22.5 million

Estimated prevalence among girls and women aged 15-49


2018 population growth rate


Estimated prevalence among girls and women aged 15-19


Type practised

Type I and Type II are the most commonly practised forms of female genital cutting (FGC) in Niger. However, Type IV (known in Niger as “Dangouria”) is also practised.


75.7% of women aged 15-49 who have undergone FGC were cut before the age of five.

Note: this data is based on a small sample only.

Source: 28 Too Many


Girls in Niger undergo FGC by traditional practitioners (85%).

Source: 28 Too Many

Legal status

Illegal. FGC was criminalised in 2003.

National progress

  • 1992 – Since 1992, UNICEF and the government of Niger have collaborated closely with local NGOs and community leaders on programmes to stimulate behaviour change around FGC
  • 2003 – An amendment to Niger’s Penal Code criminalises and punishes all forms of FGC


Niger’s 2003 legislation made FGC practices punishable by six months’ to three years’ imprisonment. There have been very few prosecutions, however, and data is extremely limited.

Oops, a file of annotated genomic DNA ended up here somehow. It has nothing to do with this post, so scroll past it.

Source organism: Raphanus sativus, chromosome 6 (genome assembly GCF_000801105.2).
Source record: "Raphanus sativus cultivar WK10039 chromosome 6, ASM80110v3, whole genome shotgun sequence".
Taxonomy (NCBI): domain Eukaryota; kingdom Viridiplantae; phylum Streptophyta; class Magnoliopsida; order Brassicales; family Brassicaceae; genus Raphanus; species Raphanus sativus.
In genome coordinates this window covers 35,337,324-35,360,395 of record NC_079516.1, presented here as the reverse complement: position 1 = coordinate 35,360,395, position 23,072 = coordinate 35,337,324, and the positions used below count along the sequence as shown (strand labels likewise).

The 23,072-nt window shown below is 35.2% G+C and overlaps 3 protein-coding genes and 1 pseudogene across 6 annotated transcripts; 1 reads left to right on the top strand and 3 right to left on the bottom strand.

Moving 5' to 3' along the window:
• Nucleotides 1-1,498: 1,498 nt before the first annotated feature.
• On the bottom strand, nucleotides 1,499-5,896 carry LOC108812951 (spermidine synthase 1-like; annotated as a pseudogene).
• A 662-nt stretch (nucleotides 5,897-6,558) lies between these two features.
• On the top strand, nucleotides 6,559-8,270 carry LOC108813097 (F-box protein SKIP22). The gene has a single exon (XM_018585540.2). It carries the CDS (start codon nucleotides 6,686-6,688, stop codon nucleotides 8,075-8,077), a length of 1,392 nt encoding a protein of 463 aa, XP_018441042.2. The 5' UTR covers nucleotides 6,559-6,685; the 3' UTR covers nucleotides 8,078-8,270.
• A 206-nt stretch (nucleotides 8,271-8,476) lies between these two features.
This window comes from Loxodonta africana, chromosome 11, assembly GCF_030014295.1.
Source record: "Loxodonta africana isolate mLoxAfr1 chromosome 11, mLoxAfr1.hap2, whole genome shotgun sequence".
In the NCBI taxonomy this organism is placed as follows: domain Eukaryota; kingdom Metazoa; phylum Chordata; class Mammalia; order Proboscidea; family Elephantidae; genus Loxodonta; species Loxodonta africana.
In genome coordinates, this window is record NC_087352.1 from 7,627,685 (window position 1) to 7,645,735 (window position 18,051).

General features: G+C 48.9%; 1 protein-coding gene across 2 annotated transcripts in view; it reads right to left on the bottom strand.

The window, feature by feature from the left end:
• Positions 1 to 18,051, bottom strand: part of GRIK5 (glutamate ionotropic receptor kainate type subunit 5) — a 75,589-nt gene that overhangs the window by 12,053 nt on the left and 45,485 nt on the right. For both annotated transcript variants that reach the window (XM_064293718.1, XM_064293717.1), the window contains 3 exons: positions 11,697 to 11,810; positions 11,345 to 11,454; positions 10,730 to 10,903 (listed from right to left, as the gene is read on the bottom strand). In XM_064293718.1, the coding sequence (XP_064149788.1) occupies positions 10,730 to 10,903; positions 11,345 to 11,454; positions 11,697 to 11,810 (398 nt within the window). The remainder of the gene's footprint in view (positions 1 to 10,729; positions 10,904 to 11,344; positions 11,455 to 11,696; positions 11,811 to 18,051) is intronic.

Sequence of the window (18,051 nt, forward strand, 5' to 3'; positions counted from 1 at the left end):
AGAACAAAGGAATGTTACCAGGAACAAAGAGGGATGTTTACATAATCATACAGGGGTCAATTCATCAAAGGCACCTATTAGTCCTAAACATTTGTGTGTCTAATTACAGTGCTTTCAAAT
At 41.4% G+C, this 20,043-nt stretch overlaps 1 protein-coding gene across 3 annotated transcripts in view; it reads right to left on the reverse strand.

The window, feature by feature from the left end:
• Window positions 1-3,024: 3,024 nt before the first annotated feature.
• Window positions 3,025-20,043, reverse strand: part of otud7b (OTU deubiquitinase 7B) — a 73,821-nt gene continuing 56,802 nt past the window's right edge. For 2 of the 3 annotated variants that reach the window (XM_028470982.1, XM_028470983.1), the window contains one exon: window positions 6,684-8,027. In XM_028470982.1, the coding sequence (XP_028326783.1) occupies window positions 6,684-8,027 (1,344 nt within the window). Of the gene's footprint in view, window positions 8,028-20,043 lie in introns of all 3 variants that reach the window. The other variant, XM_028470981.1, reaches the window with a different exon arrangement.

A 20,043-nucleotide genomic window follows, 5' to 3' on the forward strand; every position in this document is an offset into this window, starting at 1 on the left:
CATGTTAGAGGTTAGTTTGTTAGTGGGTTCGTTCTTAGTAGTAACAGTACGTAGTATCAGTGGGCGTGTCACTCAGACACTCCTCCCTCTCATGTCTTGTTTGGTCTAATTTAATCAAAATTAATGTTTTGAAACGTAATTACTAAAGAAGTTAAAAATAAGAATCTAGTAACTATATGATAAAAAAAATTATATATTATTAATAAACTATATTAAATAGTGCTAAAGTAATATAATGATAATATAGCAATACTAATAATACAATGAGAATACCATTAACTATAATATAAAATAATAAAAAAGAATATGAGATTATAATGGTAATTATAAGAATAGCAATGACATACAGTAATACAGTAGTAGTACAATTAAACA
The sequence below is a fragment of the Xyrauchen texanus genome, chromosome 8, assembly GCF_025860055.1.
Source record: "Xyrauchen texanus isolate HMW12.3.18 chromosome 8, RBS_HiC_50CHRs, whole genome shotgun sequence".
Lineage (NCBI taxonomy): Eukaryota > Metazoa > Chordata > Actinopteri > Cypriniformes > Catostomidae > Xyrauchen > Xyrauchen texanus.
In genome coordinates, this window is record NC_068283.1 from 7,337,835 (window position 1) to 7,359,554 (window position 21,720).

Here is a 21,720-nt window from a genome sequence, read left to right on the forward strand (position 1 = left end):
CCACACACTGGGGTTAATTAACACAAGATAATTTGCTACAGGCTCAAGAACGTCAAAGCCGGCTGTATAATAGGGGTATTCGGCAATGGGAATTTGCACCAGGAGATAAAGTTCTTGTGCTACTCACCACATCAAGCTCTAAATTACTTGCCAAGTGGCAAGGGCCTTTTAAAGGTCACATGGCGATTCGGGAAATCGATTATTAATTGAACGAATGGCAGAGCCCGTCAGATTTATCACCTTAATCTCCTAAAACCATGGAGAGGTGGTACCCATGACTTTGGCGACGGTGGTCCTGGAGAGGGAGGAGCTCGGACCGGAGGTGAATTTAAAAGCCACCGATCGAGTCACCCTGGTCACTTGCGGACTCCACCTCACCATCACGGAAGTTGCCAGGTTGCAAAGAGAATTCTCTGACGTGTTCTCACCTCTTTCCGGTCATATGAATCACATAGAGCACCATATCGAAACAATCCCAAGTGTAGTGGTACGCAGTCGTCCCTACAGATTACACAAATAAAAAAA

Human Development Index ranking

189 in 2018 index, based on 2017 data. This is the lowest ranking worldwide.

Infant mortality rate

57 deaths per 1,000 live births (2015).

Source: 28 Too Many

Maternal mortality rate

553 deaths per 100,000 live births (2015).

Source: 28 Too Many

Trends in FGC prevalence

FGC in Niger decreased from 5% in 1998 to 2.2% in 2006, according to UNICEF. What data there is suggests the overall prevalence rate has remained fairly static since then, at around 2%.

Prevalence breakdown

By region

FGC in Niger is mainly practised in areas bordering neighbouring countries in which prevalence remains high. The south-west Tillaberi region, near the border with Burkina Faso and Mali, has the highest FGC prevalence rate (9.2% of women aged 15-49). In most other regions of Niger, the prevalence rate is less than 2%.

Source: UNICEF, based on DHS 2012